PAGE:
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03-07-2011, 05:29 AM
mrblack mrblack is offline
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Newbie here. I need a bit of help understanding HDV and how much space / running time I would get on a standard DVD.

Iíve made short films before (SD on Mini-DV) and burned DVDs up to about an hour in length. My question is Ė if a get a really good camera Ė say the canon XF100, will I be able to fit an 60-90 mins worth of footage at high quality onto a normal DVD? Or will it require Dual Layer or Blu-Ray technology to do that? (my computer canít do that!!).

Basically I want to be able to produce films of about 60-90 mins, at the highest HD quality using my current machine (8GB RAM, Six core processor, Pinnacle studio 14HD). Is it possible to fit that quality onto a normal DVD disc?

Iím keen to buy a quality HD camcorder in the next few weeks and would welcome your views. Also, if the storage capacity of the camera is on flash cards or equivalent, does that mean you can insert that into the computer and upload immediately for editing???

Thanks for any help or suggestions!
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03-07-2011, 09:33 AM
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Quote:
My question is – if a get a really good camera – say the canon XF100, will I be able to fit an 60-90 mins worth of footage at high quality onto a normal DVD? Or will it require Dual Layer or Blu-Ray technology to do that? (my computer can’t do that!!).
I feel like giving the long answer this morning.

A DVD uses a fixed max resolution of 720x480 (or 720x576 for PAL). This is currently known as "full D1" standard definition. Refer to the following list, to better understand SD vs HD.

Standard definition:
  • CIF - Low Quality (LQ) SD - 352x240 NTSC, 352x288 PAL
  • Half D1 - Standard Quality (SQ) - 352x480 NTSC, 352x576 PAL // Half D1 exceeds most past consumer formats like VHS or 8mm
  • Broadcast DVB (non-DVD sizes) - 480x480, 544x480, 640x480 NTSC // Broadcast D1 exceeds past pro formats like S-VHS or BetacamSP
  • Broadcast D1 - 704x480 NTSC, 704x576 PAL
  • Full D1 - High Quality (HQ) - 720x480 NTSC, 720x576 PAL
High Definition:
  • HD - 720p - 1280x576 NTSC or PAL
  • HD (or Broadcast HD) - 1080i - 1920◊1080 interlaced (1920x540 active pixels) NTSC or PAL, visually same as 720p
  • Full HD - 1080p - 1920x1080 NTSC or PAL

The term "quality" only applies to resolution depth, and NOT the overall quality of the video
, which is affected by many more variables, such as source quality/specs, encoding format, bit rates, etc. A 352x480 video, for example, can be higher overall/visual quality than a 720x480, depending on other factors. Be sure to NOT confuse "resolution depth quality" with "absolute quality" as many novices (and sometimes even pros) tend to do.

So, no -- HD video can never be put into DVD-Video format, while retaining full HD resolution. It would have to first be downsized.

There is a cheat, however...

You can put HD content on a DVD, but using Blu-ray specs. This is sometimes referred to as BD-on-DVD, amongst others. Remember that discs are simply data storage devices. While most people who refer to "DVD" actually mean "DVD-Video format", you can treat the disc (the DVD) however you like. I'm sure you've burned data backups to disc? This isn't much different.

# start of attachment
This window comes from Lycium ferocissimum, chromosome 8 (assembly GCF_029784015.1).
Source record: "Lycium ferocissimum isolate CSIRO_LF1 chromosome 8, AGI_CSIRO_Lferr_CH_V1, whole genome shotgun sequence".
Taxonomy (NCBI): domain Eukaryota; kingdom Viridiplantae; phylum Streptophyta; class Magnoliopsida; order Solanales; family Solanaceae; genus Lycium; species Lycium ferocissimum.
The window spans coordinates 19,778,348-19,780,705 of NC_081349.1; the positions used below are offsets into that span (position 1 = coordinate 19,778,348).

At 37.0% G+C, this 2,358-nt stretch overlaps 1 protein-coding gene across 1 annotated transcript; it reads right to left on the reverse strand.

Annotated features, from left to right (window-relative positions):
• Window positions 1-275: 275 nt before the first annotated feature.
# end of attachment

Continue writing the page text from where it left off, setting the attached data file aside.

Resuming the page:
You'll want to use H.264 format, not MPEG-2, and you will (of course) only be able to fit about a sixth of the content on the DVD (as compared to a full Blu-ray at the same video encoding specs). And then the BD-on-DVD will only play on certain devices. I believe the Playstation 3 (PS3) works fine with this, whereas many standalone Blu-ray players do not.

Quote:
Basically I want to be able to produce films of about 60-90 mins, at the highest HD quality using my current machine (8GB RAM, Six core processor, Pinnacle studio 14HD). Is it possible to fit that quality onto a normal DVD disc?
The hardware is good. Not entirely certain that software is up to par for creating high quality HD videos. I know for a fact that it's DVD output is rather inferior -- outright craptastic, to be honest.

Quote:
I’m keen to buy a quality HD camcorder in the next few weeks and would welcome your views.
I know of good models from under $1k to more than $10k -- so what's the budget?
I know what camera I want! (In fact, there are 2-3 models that I've had my eye on, and I wouldn't mind snapping up one of them, if I came into some sudden excess money.)

Quote:
Also, if the storage capacity of the camera is on flash cards or equivalent, does that mean you can insert that into the computer and upload immediately for editing???
Yes.
Consumer cameras use SDHC cards, while the higher end professional video cameras will be using P2 cards (Panasonic) or the SxS cards (Sony). Those, of course, are more costly -- but faster and overall better, if not bigger. The other difference is a pro camera/card will have a more edit-friendly format, like EXCAM as MXF, while the consumer camera will shoot to a harder-to-edit H.264. Some older consumer HD cameras still do MJPEG or MPEG-2, which can honestly be superior to the H.264 for editing. In most cases, you'll have to convert first to an intermediary, before you can import the HD shot video into an NLE. Much of that depends on what you're using. For higher end video, you'll need something like Adobe Premiere Pro (Windows or Mac), Sony Vegas Pro (Windows), or Apple Final Cut Pro (Mac).

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